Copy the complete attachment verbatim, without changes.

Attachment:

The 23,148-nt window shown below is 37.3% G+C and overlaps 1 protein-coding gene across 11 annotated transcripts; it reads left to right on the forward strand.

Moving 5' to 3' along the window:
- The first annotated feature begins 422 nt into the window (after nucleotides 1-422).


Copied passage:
The 23,148-nt window shown below is 37.3% G+C and overlaps 1 protein-coding gene across 11 annotated transcripts; it reads left to right on the forward strand.

Moving 5' to 3' along the window:
- The first annotated feature begins 422 nt into the window (after nucleotides 1-422).